'Woke' Insanity: Civil War Memorial Destroyed During BLM Riots Being Replaced With This?

Written By BlabberBuzz | Friday, 27 November 2020 16:30

A Civil War monument tumbled by Black Lives Matter demonstrators in Colorado over the summer will be followed by a sculpture of a Native American woman in mourning.

The new statue, passed by Denver representatives on Friday, will memorialize the 1864 Sand Creek massacre, where US Army soldiers struck and destroyed a village of Cheyenne and Arapaho people in southeastern Colorado.

The Capitol Building Advisory Committee voted 7-2 to pass the new statue after hearing from descendants of some of the hundreds of people, mostly women and children, slaughtered at Sand Creek.

“They were wiped out,” Otto Braided Hair, of the Northern Cheyenne, told the committee. “Their voices are no longer heard. Their wishes and concerns were no longer heard. Those are the people we speak for.”

The Civil War statue on the west side of the city’s Capitol building was built by Captain Jack Howland of the First Colorado Cavalry, a regiment that engaged in the Sand Creek Massacre. After the murder of George Floyd in May, many monuments all over the country were toppled and vandalized for their veneration of racist acts. In late May, a Black man taped himself to the statue as an act of denial, adding signs and blocking the tip of his rifle with an orange traffic cone.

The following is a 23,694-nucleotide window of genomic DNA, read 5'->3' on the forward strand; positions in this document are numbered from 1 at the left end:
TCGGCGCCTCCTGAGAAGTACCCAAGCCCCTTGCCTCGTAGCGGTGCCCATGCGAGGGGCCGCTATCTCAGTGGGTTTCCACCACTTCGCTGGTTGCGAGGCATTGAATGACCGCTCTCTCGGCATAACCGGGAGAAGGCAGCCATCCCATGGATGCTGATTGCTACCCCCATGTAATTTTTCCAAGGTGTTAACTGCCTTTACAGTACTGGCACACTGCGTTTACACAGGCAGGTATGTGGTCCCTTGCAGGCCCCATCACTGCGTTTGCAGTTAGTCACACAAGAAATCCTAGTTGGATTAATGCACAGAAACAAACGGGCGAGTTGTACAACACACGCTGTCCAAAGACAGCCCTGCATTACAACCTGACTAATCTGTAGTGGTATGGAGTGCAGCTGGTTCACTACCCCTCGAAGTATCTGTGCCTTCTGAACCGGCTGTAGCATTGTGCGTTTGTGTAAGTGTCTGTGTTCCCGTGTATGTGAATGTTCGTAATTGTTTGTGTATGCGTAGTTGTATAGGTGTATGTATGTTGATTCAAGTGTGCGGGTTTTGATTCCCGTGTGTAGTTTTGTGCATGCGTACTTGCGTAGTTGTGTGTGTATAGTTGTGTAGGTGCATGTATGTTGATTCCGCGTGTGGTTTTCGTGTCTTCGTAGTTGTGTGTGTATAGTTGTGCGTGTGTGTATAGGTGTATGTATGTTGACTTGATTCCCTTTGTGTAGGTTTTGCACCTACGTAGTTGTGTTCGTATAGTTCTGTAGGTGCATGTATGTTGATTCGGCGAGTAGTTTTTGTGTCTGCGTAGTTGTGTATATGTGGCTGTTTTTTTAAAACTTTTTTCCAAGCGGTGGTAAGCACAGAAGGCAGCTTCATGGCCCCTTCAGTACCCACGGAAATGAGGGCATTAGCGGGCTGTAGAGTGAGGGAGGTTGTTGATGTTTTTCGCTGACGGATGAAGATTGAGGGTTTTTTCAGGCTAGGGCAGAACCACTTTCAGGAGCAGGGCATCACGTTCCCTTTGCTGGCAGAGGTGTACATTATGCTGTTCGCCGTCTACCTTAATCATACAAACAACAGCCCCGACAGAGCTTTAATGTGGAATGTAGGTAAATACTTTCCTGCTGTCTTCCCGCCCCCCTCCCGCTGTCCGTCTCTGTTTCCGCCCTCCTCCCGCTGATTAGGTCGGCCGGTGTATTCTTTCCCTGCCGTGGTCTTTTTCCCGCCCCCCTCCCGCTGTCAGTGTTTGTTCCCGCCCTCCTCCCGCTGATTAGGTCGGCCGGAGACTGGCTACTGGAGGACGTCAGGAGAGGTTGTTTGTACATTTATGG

The previous statue at the Capitol — torn down throughout the June 25 demonstration — had been raised in 1909 and was meant to honor Colorado soldiers who fought for the Union in the Civil War, the statue’s base was full of colorful spray-painted phrases such as, “DECOLONIZE,” “DEFUND THE COPS,” and “DENVER WHERE ARE YOU!?” After city officials carted off the bronze soldier, it was transferred to the History Colorado Center.

Artist Harvey Pratt, a Sand Creek descendant, was selected to design the statue by the group One Earth Future — and said the idea for the piece got to him while he was dreaming.

“It’s really about the women,” he said. “The women carry the men in the tribes on their backs.”

A seven-inch prototype of Pratt’s design has been finished, and the state legislature will vote on how large the complete result and its pedestal will be.

Describing the statue, Pratt said that the woman is “in mourning and she’s kneeling… She’s lost her baby and maybe her grandparents.”

“She’s not asking to be spared,” he added. “She’s saying ‘Remember us. don’t forget us. I’ve lost my whole family.'”

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